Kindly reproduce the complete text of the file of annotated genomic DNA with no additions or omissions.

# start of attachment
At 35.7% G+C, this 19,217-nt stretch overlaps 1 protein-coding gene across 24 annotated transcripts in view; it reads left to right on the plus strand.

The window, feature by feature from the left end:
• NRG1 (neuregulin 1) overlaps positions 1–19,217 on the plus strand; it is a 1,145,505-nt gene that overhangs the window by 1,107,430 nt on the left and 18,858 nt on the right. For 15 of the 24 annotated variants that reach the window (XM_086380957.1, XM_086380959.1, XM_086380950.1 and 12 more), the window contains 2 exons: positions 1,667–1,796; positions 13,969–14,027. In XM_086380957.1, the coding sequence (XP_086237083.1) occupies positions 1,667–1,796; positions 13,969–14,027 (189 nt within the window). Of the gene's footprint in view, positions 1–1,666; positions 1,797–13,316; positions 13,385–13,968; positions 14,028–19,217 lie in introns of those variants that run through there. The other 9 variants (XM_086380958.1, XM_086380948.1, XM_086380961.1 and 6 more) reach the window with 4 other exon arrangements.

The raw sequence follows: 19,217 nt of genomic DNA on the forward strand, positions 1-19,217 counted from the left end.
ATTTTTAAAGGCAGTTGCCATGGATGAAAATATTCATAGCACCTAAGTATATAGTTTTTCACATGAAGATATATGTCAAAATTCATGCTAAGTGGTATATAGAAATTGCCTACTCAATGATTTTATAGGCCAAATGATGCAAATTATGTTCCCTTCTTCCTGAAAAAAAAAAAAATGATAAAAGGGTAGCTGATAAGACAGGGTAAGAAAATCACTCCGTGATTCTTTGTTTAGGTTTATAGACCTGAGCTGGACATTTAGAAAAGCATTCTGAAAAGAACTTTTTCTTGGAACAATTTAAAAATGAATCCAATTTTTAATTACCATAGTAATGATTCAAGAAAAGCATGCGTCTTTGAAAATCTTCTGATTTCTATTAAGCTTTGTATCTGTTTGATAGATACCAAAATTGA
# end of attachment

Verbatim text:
At 35.7% G+C, this 19,217-nt stretch overlaps 1 protein-coding gene across 24 annotated transcripts in view; it reads left to right on the plus strand.

The window, feature by feature from the left end:
• NRG1 (neuregulin 1) overlaps positions 1–19,217 on the plus strand; it is a 1,145,505-nt gene that overhangs the window by 1,107,430 nt on the left and 18,858 nt on the right. For 15 of the 24 annotated variants that reach the window (XM_086380957.1, XM_086380959.1, XM_086380950.1 and 12 more), the window contains 2 exons: positions 1,667–1,796; positions 13,969–14,027. In XM_086380957.1, the coding sequence (XP_086237083.1) occupies positions 1,667–1,796; positions 13,969–14,027 (189 nt within the window). Of the gene's footprint in view, positions 1–1,666; positions 1,797–13,316; positions 13,385–13,968; positions 14,028–19,217 lie in introns of those variants that run through there. The other 9 variants (XM_086380958.1, XM_086380948.1, XM_086380961.1 and 6 more) reach the window with 4 other exon arrangements.

The raw sequence follows: 19,217 nt of genomic DNA on the forward strand, positions 1-19,217 counted from the left end.
ATTTTTAAAGGCAGTTGCCATGGATGAAAATATTCATAGCACCTAAGTATATAGTTTTTCACATGAAGATATATGTCAAAATTCATGCTAAGTGGTATATAGAAATTGCCTACTCAATGATTTTATAGGCCAAATGATGCAAATTATGTTCCCTTCTTCCTGAAAAAAAAAAAAATGATAAAAGGGTAGCTGATAAGACAGGGTAAGAAAATCACTCCGTGATTCTTTGTTTAGGTTTATAGACCTGAGCTGGACATTTAGAAAAGCATTCTGAAAAGAACTTTTTCTTGGAACAATTTAAAAATGAATCCAATTTTTAATTACCATAGTAATGATTCAAGAAAAGCATGCGTCTTTGAAAATCTTCTGATTTCTATTAAGCTTTGTATCTGTTTGATAGATACCAAAATTGA